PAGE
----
President Obama’s announcement that C.I.A. director and longtime Washington insider Leon Panetta will become Secretary of Defense, replacing Robert Gates, and that General David Petraeus will take Mr. Panetta’s job at the C.I.A. reflects the type of appointments that could have been made had John McCain won the 2008 election. Obama’s commitment to business as usual in foreign and military policy is consistent with his key economic policy appointments. In fact, one is hard-pressed to name a single top Obama advisor or influential Cabinet member who represents the break from the past that Obama promised voters in his 2008 campaign. Yet despite the President’s commitment to the status quo, he is cynically reviving old campaign themes for his 2012 campaign.
When John McCain faced Barack Obama in the 2008 presidential election, the Arizona Republican could not stop touting General David Petraeus and his allegedly successful “surge” strategy in Iraq. Petraeus has now become the go-to guy for Democratic President Obama, whose overall foreign policy agenda is little different from that of his former Republican opponent.
Is Petraeus running the C.I.A. really what change, Obama-style, looks like?
Absolutely. A President elected vowing to pursue “Change We Can Believe In” has dropped even the pretense of trying to move the nation in a direction different. The man who won the Democratic nomination by distinguishing himself from Bill Clinton’s tenure is now a less politically astute carbon copy of the moderate, Democratic Leadership Council-backed former President.
Obama’s Cynical 2012 Campaign
Here is the message Jim Messina, campaign manager for Obama for America, sent to supporters on April 25:
In the weeks and months to come, we’ll ask grassroots supporters like you to meet with one another and local organizers to take the first steps to victory on November 6th, 2012.
But before we begin meeting in living rooms and backyards across America, it’s important that we communicate with each other about a set of principles for the organization and our overall strategic thinking about how the race will shape up.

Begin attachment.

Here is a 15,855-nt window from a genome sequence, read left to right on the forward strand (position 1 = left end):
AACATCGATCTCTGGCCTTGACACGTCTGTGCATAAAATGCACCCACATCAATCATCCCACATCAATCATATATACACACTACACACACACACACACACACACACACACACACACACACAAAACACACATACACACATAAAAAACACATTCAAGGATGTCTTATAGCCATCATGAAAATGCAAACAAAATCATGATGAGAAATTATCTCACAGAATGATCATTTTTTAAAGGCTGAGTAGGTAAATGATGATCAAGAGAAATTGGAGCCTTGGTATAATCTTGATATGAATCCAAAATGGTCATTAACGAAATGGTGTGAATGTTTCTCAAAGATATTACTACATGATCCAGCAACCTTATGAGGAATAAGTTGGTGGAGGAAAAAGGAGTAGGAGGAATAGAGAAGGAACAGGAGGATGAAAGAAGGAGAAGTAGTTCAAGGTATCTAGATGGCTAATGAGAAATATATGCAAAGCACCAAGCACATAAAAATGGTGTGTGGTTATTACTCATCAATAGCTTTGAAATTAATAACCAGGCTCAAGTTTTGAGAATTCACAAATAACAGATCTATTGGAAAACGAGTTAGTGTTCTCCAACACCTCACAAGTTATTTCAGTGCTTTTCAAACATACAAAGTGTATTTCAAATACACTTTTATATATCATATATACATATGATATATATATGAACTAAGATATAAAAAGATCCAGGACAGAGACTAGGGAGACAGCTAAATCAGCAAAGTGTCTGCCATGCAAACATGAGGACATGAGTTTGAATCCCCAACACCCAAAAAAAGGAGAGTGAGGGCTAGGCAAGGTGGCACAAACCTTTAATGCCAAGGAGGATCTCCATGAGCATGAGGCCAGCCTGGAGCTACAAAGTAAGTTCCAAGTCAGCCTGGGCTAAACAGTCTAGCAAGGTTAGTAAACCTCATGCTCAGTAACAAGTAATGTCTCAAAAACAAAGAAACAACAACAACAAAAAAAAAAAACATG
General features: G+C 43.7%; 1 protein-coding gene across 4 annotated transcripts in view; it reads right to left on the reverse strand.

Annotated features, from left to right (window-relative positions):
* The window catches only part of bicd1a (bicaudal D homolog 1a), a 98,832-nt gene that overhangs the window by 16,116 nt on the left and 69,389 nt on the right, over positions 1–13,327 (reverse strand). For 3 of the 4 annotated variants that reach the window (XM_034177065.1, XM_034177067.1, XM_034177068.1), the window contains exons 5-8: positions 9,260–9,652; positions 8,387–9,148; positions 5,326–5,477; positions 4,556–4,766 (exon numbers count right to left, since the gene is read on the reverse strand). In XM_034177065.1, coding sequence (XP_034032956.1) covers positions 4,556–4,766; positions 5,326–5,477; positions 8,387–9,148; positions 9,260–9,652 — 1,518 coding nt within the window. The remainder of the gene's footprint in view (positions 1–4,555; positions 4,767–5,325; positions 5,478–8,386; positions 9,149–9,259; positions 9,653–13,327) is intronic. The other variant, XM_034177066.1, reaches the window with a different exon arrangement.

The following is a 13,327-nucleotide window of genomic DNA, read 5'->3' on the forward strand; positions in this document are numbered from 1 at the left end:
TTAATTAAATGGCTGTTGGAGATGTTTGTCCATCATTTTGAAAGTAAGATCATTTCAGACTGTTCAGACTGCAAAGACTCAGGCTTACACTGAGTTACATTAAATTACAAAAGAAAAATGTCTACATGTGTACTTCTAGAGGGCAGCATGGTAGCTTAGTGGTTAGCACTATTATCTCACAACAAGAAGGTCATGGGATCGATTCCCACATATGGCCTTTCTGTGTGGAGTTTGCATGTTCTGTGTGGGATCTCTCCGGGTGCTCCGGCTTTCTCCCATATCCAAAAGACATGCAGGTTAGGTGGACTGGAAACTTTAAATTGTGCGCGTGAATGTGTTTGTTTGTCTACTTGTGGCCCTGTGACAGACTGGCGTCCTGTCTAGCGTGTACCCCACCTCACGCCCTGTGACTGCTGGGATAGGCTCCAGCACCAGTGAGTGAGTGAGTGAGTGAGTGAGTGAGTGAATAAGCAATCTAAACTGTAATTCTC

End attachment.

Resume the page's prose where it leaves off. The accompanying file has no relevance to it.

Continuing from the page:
The most important aspect is this: Our campaign will be grounded in President Obama’s experience as a community organizer. This notion of ordinary people taking responsibility for the organization at the neighborhood level is not only the way to win, it's also the way politics ought to work. Our campaign will be an example of innovation and efficiency, but it will also be an example of civic engagement at its best and most rewarding.
Messina must really have a low opinion of the intelligence of those who once believed that Obama’s community organizing experience would impact how he governed. Or else he assumes that people are unaware of the President’s recent slashing
of two of the biggest organizing programs funded by the federal government – community service block grants and community development block grants.
As I wrote in describing Obama’s Reagan-like organizing cuts: “I have to give Barack Obama credit for convincing even longtime advocates for the poor and low-income neighborhoods – people like myself – that his community organizing background meant that we would have an organizer’s ally in the White House. Obama has instead proved disastrous for community organizing in the United States, from his knee jerk defunding of ACORN, to his ignoring the views of the grassroots base that won him the Democratic nomination, to now his efforts to defund what little is left of Lyndon Johnson’s Great Society.”
The Obama campaign is in for a surprise if it thinks it can sell Barack Obama in 2012 as an agent of change, particularly to grassroots activists.
Instead, the President’s strongest selling point is as a force for the status quo in the face of Republican extremists seeking the wrong-type of change by attacking the social safety net.
Barack Obama is clearly more comfortable promoting business as usual. He will be as convincing selling this message in 2012 as he was in marketing “Change We Can Believe In” to reach the White House.
Randy Shaw is the author of Beyond the Fields: Cesar Chavez, the UFW and the Struggle for Justice in the 21st Century, as well as The Activist’s Handbook.